Jesus is the Only One That Matters

all about jesus

In a Gospel Coalition article titled Please Don’t Make My Funeral All About Me, Nancy Guthrie had this to say:

…We were an hour and fifteen minutes in to today’s funeral before anyone read from the scriptures, and further in until there was a prayer. Resurrection wasn’t mentioned until the benediction. There were too many funny stories to tell about the deceased, too many recollections, too many good things to say about the things he accomplished to speak of what Christ has accomplished on his behalf.


But then this wasn’t a funeral. It was a “Celebration of Life.” In fact there was really little mention of death or of the ugly way sickness slowly robbed our friend of everything. Christ and his saving benefits could not be made much of because death and its cruelties were largely ignored…

Guthrie, like many Evangelical Christians, believes that the only thing/person that matters in life is Jesus. Even in the most personal of moments, a funeral, Guthrie wants everything to be about Jesus. The person in the coffin is of no consequence. The life they lived mattered little, because without Jesus they had no life. Without Jesus, their life had no meaning or purpose.

Guthrie wallows in her depravity. She sees herself as a loathsome, vile worm, a putrid corpse of sin and defilement. That is, until Jesus regenerated her and gave her new life. From that moment forward, her life was not about her, but about Jesus. From the moment of her new birth to the moment she dies, she is a nobody. Only Jesus matters.

In Guthrie’s mind, the best funeral is one where the minister says, Joe Smith lived, knew Jesus, and died. Now let me tell you about Jesus, his death and resurrection, and the ugliness of sin and death. In other words, Guthrie wants the funeral to be like a church service, a passive event where Jesus is praised and everyone and everything else doesn’t matter.

This approach is dehumanizing and it robs the dead person of all that made them who and what they are. If they lived a full life then they left behind countless memories and stories that certainly ought to be told. Why not celebrate the dead person’s life? Why not, one last time, remember them for what they said and did?

Guthrie sees funerals as an opportunity to be reminded of our worthlessness and the awesomeness of Jesus. Any talk of the good works or the good life of the deceased is too humanistic, too worldly for her. Rather than making much of the deceased, she desires a service where the dead person is just a pretext to talk about the man of the hour, Jesus.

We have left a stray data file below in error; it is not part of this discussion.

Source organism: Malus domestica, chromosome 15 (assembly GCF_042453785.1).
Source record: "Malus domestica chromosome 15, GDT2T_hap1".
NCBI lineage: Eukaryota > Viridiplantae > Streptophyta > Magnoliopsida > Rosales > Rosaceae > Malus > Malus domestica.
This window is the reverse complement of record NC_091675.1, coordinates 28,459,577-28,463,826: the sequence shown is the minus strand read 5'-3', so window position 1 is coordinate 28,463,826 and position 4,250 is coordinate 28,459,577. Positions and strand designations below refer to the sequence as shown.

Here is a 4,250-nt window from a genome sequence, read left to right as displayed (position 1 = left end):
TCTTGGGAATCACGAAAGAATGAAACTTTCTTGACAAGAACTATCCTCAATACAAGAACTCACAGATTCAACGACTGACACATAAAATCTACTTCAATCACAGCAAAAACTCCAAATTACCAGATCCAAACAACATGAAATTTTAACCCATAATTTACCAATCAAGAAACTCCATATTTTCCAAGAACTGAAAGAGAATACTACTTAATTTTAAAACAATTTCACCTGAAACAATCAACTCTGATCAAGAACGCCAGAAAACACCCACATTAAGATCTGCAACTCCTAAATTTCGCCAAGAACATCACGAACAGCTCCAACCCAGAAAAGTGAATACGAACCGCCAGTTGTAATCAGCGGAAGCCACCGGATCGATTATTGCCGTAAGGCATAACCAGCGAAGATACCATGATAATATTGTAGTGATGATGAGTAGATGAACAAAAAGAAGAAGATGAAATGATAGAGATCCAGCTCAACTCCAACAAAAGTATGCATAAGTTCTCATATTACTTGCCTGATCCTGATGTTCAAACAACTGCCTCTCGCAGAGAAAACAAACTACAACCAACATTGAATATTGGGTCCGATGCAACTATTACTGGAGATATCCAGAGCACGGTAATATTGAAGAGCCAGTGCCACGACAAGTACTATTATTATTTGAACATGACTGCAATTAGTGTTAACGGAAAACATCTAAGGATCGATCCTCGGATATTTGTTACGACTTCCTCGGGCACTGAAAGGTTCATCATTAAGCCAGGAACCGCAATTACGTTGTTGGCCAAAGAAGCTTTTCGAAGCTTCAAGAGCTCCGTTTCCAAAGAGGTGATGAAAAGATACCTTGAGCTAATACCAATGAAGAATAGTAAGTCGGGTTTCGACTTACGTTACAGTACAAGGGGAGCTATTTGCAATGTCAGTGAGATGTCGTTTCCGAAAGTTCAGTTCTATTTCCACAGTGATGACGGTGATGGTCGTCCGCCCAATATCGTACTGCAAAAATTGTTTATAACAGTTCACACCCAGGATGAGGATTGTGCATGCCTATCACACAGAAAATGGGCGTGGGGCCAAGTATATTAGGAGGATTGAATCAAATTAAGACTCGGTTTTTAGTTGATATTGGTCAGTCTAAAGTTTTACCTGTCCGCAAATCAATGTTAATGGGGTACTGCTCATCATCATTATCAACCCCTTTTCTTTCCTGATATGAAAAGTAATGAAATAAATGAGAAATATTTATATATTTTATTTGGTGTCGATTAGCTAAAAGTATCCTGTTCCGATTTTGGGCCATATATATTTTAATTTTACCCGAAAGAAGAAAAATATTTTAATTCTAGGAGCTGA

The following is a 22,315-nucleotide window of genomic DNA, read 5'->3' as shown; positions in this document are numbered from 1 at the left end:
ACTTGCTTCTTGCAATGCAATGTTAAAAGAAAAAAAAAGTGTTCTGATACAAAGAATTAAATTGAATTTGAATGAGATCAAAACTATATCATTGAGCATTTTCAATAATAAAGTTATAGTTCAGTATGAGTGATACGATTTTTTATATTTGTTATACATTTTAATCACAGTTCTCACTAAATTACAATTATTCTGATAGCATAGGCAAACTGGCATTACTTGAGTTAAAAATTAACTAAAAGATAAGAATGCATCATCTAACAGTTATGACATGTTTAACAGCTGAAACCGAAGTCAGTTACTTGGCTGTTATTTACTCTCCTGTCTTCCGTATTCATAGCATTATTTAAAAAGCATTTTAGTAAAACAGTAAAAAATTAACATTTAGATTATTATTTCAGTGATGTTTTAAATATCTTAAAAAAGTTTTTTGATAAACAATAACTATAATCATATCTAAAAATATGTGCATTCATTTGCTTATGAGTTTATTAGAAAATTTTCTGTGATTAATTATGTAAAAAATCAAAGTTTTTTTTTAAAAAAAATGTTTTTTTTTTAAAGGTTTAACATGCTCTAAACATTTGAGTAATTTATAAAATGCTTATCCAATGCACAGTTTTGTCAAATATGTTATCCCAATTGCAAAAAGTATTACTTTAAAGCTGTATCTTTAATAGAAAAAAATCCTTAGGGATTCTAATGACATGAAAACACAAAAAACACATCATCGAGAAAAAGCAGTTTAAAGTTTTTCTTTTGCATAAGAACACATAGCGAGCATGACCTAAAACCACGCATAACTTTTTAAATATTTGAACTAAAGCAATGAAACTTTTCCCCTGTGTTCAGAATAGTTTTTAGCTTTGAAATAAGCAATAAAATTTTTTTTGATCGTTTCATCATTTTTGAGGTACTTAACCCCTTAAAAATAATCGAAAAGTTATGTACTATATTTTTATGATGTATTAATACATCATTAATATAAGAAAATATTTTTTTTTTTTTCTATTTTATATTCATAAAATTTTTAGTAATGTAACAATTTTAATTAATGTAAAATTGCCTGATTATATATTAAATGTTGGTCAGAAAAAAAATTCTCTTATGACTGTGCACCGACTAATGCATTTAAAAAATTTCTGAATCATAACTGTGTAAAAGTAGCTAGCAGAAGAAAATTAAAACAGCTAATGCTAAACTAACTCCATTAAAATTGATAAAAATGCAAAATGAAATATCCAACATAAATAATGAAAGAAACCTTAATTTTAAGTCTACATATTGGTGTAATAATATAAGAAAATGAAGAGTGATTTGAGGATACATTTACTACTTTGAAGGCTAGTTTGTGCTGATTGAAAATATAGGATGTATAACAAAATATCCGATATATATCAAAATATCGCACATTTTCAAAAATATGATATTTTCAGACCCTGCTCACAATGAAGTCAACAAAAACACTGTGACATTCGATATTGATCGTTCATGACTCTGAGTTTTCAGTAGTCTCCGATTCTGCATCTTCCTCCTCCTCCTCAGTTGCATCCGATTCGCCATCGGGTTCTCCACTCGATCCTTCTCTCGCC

If the funeral service is really all about Jesus, perhaps it is proper to ask exactly what Jesus did for Guthrie’s friend whose ugly sickness slowly robbed them of everything? Did Jesus physically comfort and aid her friend?  Did he have the power to heal her friend? Did Jesus do so? Of course not, her friend died.

Suppose a friend of yours died in a car accident. Your friend could have been saved by a doctor who stopped to gawk at the accident. The doctor offered no aid and made no attempt to save your friend from death. He had to hurry home to help his wife find her car keys. Everyone in your town knows the doctor could have saved your friend’s life, yet he did nothing. Does anyone think that the doctor should be the guest of honor at your friend’s funeral? Of course not. How is this any different from praising a deity who sat idly by while Guthrie’s friend suffered and died? This deity had “all power” yet did nothing.

Guthrie betrays the fact that she is really just like us unwashed, uncircumcised, celebration of life, Philistines when she writes “In fact there was really little mention of death or of the ugly way sickness slowly robbed our friend of everything.” Robbed her friend of everything? Wait a minute, I thought JESUS was E-V-E-R-Y-T-H-I-N-G? Isn’t everything else about their life, even their suffering, just the minutia of life? Why bother to even mention the deceased? Are they not just a prop used to preach the gospel to those who came to the service thinking they were attending so-and-so’s celebration of life?

I was once like Guthrie. I saw funerals as an opportunity to preach the gospel, to witness to people who would not likely darken the doors of the church I pastored. While I did spend some time reflecting on the life of the deceased, that is if they were a Christian, my main focus was preaching the gospel. In one church, a dear, close friend of mine, a devoted follower of Jesus, died at the age of 40. His funeral was held at the church and for 40 minutes I hammered his Catholic and Methodist family with the Calvinistic gospel. I even told them that the deceased had specifically asked me to preach at his funeral, knowing that it likely would be the last time they would ever hear the gospel.

What did I accomplish? Nothing. I thoroughly offended my friend’s family and from that day forward I was, to many of them, Pastor Son-of-a-bitch. In Guthrie’s eyes, I did the right thing. I exalted Jesus. I made the funeral about sin, death, and resurrection. But in the eyes of my friend’s family, I made their loved one’s life of little to no importance. The life their brother/uncle/father/friend lived, his good works, his commitment to his family and his job, none of these things really mattered. According to the Bible, “But we are all as an unclean thing, and all our righteousnesses are as filthy rags…” Any good this man did was because of Jesus and any bad he did was due to his sinful, carnal nature.

Simply put, Jesus ALWAYS gets top billing.  This is why I have, for the most part, stopped going to Evangelical funerals. Since the deceased is of no consequence, why should I subject myself to the prattle of a preacher as he tries to use guilt (sin) and fear (death) to coerce people, at a time when they are emotionally vulnerable, to become a Christian?


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  1. Karen the rock whisperer

    Indeed. There was entirely too much Jesus at my mother’s funeral, even though it was Catholic. I guess that priest had an evangelical bent. I wanted the funeral to be about my mother, but didn’t know how to make that happen… then.